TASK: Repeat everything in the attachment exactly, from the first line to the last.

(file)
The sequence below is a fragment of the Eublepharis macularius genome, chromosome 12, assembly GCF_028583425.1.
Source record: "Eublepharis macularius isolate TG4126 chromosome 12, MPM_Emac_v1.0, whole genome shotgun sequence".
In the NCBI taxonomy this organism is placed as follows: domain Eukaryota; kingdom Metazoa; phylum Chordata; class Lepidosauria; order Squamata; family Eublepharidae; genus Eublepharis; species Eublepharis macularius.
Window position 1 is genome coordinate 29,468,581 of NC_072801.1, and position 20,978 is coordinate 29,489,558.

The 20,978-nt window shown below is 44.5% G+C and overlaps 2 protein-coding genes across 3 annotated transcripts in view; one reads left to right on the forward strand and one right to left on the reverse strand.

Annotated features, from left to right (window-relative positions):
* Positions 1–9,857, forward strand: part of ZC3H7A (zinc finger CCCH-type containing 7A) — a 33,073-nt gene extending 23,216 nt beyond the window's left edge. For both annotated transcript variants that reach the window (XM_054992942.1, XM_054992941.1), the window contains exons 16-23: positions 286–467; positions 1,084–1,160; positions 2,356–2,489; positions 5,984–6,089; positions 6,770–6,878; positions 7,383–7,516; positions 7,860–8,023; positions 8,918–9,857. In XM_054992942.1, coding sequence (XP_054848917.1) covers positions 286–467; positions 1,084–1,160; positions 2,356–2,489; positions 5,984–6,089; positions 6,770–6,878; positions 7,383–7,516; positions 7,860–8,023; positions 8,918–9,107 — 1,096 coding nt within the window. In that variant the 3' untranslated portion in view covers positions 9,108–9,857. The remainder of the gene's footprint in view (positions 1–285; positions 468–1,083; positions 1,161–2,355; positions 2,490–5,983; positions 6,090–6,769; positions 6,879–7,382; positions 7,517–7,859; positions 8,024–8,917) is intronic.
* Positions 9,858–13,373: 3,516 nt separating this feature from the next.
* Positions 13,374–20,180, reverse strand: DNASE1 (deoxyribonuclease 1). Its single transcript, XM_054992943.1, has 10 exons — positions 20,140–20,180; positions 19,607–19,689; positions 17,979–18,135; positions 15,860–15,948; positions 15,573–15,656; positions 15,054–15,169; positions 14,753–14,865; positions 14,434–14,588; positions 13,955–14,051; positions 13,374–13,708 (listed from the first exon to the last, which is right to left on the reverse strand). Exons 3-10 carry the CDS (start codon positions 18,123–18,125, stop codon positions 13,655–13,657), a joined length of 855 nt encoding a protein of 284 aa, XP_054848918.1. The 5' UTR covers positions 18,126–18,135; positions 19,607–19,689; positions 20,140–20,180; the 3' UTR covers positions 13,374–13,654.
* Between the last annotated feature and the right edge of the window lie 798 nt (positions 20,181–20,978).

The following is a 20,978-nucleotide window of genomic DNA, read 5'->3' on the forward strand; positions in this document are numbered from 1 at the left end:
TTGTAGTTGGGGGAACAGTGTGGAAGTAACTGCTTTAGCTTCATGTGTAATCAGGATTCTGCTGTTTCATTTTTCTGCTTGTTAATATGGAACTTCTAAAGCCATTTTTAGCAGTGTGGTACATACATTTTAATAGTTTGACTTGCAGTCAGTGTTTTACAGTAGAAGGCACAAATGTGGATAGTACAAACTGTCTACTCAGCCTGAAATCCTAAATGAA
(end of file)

The sequence below is a fragment of the Eublepharis macularius genome, chromosome 12, assembly GCF_028583425.1.
Source record: "Eublepharis macularius isolate TG4126 chromosome 12, MPM_Emac_v1.0, whole genome shotgun sequence".
In the NCBI taxonomy this organism is placed as follows: domain Eukaryota; kingdom Metazoa; phylum Chordata; class Lepidosauria; order Squamata; family Eublepharidae; genus Eublepharis; species Eublepharis macularius.
Window position 1 is genome coordinate 29,468,581 of NC_072801.1, and position 20,978 is coordinate 29,489,558.

The 20,978-nt window shown below is 44.5% G+C and overlaps 2 protein-coding genes across 3 annotated transcripts in view; one reads left to right on the forward strand and one right to left on the reverse strand.

Annotated features, from left to right (window-relative positions):
* Positions 1–9,857, forward strand: part of ZC3H7A (zinc finger CCCH-type containing 7A) — a 33,073-nt gene extending 23,216 nt beyond the window's left edge. For both annotated transcript variants that reach the window (XM_054992942.1, XM_054992941.1), the window contains exons 16-23: positions 286–467; positions 1,084–1,160; positions 2,356–2,489; positions 5,984–6,089; positions 6,770–6,878; positions 7,383–7,516; positions 7,860–8,023; positions 8,918–9,857. In XM_054992942.1, coding sequence (XP_054848917.1) covers positions 286–467; positions 1,084–1,160; positions 2,356–2,489; positions 5,984–6,089; positions 6,770–6,878; positions 7,383–7,516; positions 7,860–8,023; positions 8,918–9,107 — 1,096 coding nt within the window. In that variant the 3' untranslated portion in view covers positions 9,108–9,857. The remainder of the gene's footprint in view (positions 1–285; positions 468–1,083; positions 1,161–2,355; positions 2,490–5,983; positions 6,090–6,769; positions 6,879–7,382; positions 7,517–7,859; positions 8,024–8,917) is intronic.
* Positions 9,858–13,373: 3,516 nt separating this feature from the next.
* Positions 13,374–20,180, reverse strand: DNASE1 (deoxyribonuclease 1). Its single transcript, XM_054992943.1, has 10 exons — positions 20,140–20,180; positions 19,607–19,689; positions 17,979–18,135; positions 15,860–15,948; positions 15,573–15,656; positions 15,054–15,169; positions 14,753–14,865; positions 14,434–14,588; positions 13,955–14,051; positions 13,374–13,708 (listed from the first exon to the last, which is right to left on the reverse strand). Exons 3-10 carry the CDS (start codon positions 18,123–18,125, stop codon positions 13,655–13,657), a joined length of 855 nt encoding a protein of 284 aa, XP_054848918.1. The 5' UTR covers positions 18,126–18,135; positions 19,607–19,689; positions 20,140–20,180; the 3' UTR covers positions 13,374–13,654.
* Between the last annotated feature and the right edge of the window lie 798 nt (positions 20,181–20,978).

The following is a 20,978-nucleotide window of genomic DNA, read 5'->3' on the forward strand; positions in this document are numbered from 1 at the left end:
TTGTAGTTGGGGGAACAGTGTGGAAGTAACTGCTTTAGCTTCATGTGTAATCAGGATTCTGCTGTTTCATTTTTCTGCTTGTTAATATGGAACTTCTAAAGCCATTTTTAGCAGTGTGGTACATACATTTTAATAGTTTGACTTGCAGTCAGTGTTTTACAGTAGAAGGCACAAATGTGGATAGTACAAACTGTCTACTCAGCCTGAAATCCTAAATGAA